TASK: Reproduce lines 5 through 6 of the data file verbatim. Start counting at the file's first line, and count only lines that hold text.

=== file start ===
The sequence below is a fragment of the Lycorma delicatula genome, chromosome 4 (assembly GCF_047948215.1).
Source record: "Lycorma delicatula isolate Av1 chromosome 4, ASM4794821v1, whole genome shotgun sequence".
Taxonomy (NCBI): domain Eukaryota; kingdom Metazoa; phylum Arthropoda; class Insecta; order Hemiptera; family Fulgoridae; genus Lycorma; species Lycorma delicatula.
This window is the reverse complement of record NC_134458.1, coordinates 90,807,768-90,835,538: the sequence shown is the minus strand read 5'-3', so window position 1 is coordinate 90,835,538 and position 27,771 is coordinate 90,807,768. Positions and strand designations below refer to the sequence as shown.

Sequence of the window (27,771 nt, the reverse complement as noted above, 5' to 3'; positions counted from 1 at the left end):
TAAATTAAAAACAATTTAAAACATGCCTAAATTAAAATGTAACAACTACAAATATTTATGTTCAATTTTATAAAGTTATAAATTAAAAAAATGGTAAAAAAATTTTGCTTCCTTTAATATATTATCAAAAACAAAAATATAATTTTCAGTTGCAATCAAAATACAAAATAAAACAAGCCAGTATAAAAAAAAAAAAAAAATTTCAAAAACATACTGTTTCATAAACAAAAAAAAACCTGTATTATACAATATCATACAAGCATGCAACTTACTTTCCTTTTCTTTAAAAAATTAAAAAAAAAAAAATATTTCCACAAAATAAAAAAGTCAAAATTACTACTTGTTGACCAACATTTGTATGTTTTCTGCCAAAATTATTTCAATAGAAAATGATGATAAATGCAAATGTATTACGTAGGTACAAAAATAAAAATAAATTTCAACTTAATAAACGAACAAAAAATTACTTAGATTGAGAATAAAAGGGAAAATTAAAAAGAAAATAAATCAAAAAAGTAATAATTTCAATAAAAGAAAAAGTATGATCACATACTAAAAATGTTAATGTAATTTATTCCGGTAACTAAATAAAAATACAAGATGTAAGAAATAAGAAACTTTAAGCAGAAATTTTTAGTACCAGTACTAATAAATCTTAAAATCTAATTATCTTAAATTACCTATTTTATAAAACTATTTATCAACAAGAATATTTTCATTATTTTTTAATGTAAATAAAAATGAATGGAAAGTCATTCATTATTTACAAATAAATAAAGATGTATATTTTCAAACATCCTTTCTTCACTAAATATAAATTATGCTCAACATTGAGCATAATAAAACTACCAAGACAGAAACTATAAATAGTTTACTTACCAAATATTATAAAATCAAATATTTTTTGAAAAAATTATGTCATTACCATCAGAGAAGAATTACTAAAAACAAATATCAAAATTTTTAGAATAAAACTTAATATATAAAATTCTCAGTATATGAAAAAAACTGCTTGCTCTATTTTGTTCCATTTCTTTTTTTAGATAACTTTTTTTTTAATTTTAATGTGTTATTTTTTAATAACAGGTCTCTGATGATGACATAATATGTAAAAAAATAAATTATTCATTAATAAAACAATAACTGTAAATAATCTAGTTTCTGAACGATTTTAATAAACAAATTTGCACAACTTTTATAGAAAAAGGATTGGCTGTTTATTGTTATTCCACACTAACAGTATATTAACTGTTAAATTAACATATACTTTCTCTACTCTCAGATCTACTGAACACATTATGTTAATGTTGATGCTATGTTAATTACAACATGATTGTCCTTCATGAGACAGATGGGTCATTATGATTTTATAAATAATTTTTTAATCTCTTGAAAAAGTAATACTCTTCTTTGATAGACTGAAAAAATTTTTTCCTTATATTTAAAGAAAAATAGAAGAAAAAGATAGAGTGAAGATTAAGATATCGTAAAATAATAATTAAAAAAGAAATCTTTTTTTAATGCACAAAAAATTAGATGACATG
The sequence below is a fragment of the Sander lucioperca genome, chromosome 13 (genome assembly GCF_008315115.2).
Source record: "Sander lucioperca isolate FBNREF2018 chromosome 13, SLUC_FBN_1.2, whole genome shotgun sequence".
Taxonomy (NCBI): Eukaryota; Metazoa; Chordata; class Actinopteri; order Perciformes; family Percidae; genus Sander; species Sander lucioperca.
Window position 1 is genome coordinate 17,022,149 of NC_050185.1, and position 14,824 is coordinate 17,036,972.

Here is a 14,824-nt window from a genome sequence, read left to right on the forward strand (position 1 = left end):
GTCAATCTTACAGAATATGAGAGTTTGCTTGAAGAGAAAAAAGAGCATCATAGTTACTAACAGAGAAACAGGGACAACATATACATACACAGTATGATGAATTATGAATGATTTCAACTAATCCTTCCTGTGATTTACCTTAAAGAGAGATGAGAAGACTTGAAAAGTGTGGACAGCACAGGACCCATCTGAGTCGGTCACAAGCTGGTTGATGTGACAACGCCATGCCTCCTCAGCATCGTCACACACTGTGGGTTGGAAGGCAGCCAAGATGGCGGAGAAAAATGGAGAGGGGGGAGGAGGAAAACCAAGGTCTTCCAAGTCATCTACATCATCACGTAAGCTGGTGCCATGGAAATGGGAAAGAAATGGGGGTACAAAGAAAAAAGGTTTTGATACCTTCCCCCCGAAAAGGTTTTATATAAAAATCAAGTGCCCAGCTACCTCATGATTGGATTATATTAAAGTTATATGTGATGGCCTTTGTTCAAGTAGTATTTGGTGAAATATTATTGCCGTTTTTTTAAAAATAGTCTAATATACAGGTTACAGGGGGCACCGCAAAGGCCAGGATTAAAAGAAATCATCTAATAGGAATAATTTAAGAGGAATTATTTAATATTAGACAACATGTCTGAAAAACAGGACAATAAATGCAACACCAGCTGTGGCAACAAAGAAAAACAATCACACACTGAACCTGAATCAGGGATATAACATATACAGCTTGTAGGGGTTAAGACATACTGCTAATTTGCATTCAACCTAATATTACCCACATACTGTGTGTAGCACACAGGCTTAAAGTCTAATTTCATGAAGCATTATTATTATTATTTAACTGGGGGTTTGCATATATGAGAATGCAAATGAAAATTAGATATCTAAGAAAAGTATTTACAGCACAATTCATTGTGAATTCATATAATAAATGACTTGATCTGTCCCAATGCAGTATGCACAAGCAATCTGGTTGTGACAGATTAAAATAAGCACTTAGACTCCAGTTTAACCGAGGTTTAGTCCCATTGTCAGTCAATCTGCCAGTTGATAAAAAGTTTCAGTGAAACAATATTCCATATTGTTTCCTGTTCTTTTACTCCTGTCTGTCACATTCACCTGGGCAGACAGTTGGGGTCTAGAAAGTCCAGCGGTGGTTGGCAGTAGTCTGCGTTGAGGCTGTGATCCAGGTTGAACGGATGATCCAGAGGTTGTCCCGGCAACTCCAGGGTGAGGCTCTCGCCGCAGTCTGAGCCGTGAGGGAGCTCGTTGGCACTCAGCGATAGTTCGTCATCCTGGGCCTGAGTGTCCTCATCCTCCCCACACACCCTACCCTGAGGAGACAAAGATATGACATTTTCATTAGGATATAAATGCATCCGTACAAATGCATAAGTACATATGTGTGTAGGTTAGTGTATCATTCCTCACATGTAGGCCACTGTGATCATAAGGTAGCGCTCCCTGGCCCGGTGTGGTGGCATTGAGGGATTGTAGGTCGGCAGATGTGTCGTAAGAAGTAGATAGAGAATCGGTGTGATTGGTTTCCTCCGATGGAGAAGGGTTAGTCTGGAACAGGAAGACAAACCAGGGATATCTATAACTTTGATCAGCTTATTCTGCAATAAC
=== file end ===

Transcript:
Sequence of the window (27,771 nt, the reverse complement as noted above, 5' to 3'; positions counted from 1 at the left end):
TAAATTAAAAACAATTTAAAACATGCCTAAATTAAAATGTAACAACTACAAATATTTATGTTCAATTTTATAAAGTTATAAATTAAAAAAATGGTAAAAAAATTTTGCTTCCTTTAATATATTATCAAAAACAAAAATATAATTTTCAGTTGCAATCAAAATACAAAATAAAACAAGCCAGTATAAAAAAAAAAAAAAAATTTCAAAAACATACTGTTTCATAAACAAAAAAAAACCTGTATTATACAATATCATACAAGCATGCAACTTACTTTCCTTTTCTTTAAAAAATTAAAAAAAAAAAAATATTTCCACAAAATAAAAAAGTCAAAATTACTACTTGTTGACCAACATTTGTATGTTTTCTGCCAAAATTATTTCAATAGAAAATGATGATAAATGCAAATGTATTACGTAGGTACAAAAATAAAAATAAATTTCAACTTAATAAACGAACAAAAAATTACTTAGATTGAGAATAAAAGGGAAAATTAAAAAGAAAATAAATCAAAAAAGTAATAATTTCAATAAAAGAAAAAGTATGATCACATACTAAAAATGTTAATGTAATTTATTCCGGTAACTAAATAAAAATACAAGATGTAAGAAATAAGAAACTTTAAGCAGAAATTTTTAGTACCAGTACTAATAAATCTTAAAATCTAATTATCTTAAATTACCTATTTTATAAAACTATTTATCAACAAGAATATTTTCATTATTTTTTAATGTAAATAAAAATGAATGGAAAGTCATTCATTATTTACAAATAAATAAAGATGTATATTTTCAAACATCCTTTCTTCACTAAATATAAATTATGCTCAACATTGAGCATAATAAAACTACCAAGACAGAAACTATAAATAGTTTACTTACCAAATATTATAAAATCAAATATTTTTTGAAAAAATTATGTCATTACCATCAGAGAAGAATTACTAAAAACAAATATCAAAATTTTTAGAATAAAACTTAATATATAAAATTCTCAGTATATGAAAAAAACTGCTTGCTCTATTTTGTTCCATTTCTTTTTTTAGATAACTTTTTTTTTAATTTTAATGTGTTATTTTTTAATAACAGGTCTCTGATGATGACATAATATGTAAAAAAATAAATTATTCATTAATAAAACAATAACTGTAAATAATCTAGTTTCTGAACGATTTTAATAAACAAATTTGCACAACTTTTATAGAAAAAGGATTGGCTGTTTATTGTTATTCCACACTAACAGTATATTAACTGTTAAATTAACATATACTTTCTCTACTCTCAGATCTACTGAACACATTATGTTAATGTTGATGCTATGTTAATTACAACATGATTGTCCTTCATGAGACAGATGGGTCATTATGATTTTATAAATAATTTTTTAATCTCTTGAAAAAGTAATACTCTTCTTTGATAGACTGAAAAAATTTTTTCCTTATATTTAAAGAAAAATAGAAGAAAAAGATAGAGTGAAGATTAAGATATCGTAAAATAATAATTAAAAAAGAAATCTTTTTTTAATGCACAAAAAATTAGATGACATG